When . . . On the Prairie #1
When as a child,
I sit at the foot of the prairie,
crouched in dust and shattered grass,
grasshoppers tangling themselves
in my wind-tattered hair,
I fill my mouth with pebbles and stones.
My tongue moves them round my mouth,
explores the shapes and iron taste.
I feel the smoothness in equal part with the hardness –
the silk with the endurance,
the facility with the clumsiness.
A long meditation
as I sit with the prairie,
sucking on ancient stone and bird-egg pebbles.
When as a young woman,
trying desperately to look candid
with wind, always wind on my face,
a hand sheltering my eyes from the sun,
I scuff with my booted toe
bird bones in the dust,
revealed on a day
when the gossamer wind, always wind
stirs the silted ground.
Bird bones thin as glass,
hollow as reeds,
as light in the bluing sky as a mote of dust,
or a drop of rain.
Now mere memory
on a hot, friable day
when grasshoppers jump with a rattle
and hawks keen in the eye-scorching sky,
bones and dust stirred together
by the touch of that gossamer wind.
When as an old woman,
I walk the rambling fence line
in the purple mauve pink evening,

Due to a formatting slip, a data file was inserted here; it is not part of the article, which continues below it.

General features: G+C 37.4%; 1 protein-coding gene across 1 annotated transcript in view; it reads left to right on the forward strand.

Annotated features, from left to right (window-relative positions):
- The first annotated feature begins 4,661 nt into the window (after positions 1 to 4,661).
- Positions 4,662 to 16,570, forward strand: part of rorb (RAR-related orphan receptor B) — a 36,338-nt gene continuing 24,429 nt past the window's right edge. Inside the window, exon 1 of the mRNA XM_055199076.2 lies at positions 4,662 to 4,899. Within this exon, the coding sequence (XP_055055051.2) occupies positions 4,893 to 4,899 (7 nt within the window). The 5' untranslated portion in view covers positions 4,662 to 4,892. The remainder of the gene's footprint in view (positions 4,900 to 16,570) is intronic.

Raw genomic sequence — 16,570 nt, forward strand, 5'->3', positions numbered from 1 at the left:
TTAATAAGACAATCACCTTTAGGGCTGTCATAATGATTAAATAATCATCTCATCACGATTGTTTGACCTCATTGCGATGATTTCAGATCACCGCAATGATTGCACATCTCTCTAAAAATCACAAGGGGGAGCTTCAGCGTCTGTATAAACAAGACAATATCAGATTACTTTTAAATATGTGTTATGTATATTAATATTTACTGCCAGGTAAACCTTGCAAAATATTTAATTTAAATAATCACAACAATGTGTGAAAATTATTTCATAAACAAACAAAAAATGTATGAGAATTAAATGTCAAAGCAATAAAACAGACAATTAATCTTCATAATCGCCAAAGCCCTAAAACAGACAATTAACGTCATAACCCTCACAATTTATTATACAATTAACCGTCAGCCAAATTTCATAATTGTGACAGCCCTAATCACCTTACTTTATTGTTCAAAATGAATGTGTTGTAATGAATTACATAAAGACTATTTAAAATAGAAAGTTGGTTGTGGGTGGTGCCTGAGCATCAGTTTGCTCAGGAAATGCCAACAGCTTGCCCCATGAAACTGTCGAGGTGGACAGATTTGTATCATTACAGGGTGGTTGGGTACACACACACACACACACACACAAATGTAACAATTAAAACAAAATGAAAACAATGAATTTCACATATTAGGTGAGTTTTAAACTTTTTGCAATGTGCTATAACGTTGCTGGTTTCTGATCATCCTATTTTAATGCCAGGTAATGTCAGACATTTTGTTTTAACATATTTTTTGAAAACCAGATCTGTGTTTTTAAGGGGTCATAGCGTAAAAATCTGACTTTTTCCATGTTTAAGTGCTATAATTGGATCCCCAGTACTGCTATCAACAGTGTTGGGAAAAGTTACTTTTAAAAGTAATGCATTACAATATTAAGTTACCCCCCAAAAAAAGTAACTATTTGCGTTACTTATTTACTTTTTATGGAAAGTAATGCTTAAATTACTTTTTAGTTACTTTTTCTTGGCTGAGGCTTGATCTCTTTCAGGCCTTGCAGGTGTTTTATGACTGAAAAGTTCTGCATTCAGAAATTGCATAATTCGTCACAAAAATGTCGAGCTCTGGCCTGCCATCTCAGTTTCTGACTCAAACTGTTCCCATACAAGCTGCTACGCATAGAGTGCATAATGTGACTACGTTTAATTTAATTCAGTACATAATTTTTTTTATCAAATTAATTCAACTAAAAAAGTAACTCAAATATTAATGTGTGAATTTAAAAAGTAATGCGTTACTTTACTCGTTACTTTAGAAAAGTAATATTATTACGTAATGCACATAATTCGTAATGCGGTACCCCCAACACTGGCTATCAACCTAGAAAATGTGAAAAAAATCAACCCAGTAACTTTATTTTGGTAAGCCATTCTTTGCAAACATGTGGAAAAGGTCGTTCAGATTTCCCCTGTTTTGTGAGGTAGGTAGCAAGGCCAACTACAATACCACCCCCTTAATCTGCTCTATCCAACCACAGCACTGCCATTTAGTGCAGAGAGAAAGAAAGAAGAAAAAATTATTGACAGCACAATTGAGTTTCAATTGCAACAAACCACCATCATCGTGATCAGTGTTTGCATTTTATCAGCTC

with an old dog that promises loyalty
but chases hopefully after gophers and gnarls at magpies
at further and further distances from my side.
I find that there are such things as tumbleweeds
and that they do pledge their love,
just as old Marty said in his old cowboy song.
They blow to my legs and my hips
and whisper don’t leave, . . . don’t leave.
And I see the wisps of things that came, also, to this fence
leaving scraps of themselves behind.
The hair of red cattle, the wool of black sheep,
the bones of a mouse picked clean
by a muttering owl.
And later, when the lupid moon hangs heavy and
luminous in the umbrae sky,
and the frogs have stilled their trill to a . . . breathlessness;
when the prairie night wind gust-whispers round my ears
and the coyotes begin their banshee songs;
The drive-weary calves move restless,
mourn for their mothers,
Scud their tongues round their lips,
dreaming of mother milk and warm flanks.
I sing to still them, to calm them with a mother-bellow-like run of notes,
taking the call of the yodel-perfect coyotes and turning it to lullaby.
The sounds I sing curl round me and calf alike,
and our loneliness
tucks itself behind the moon.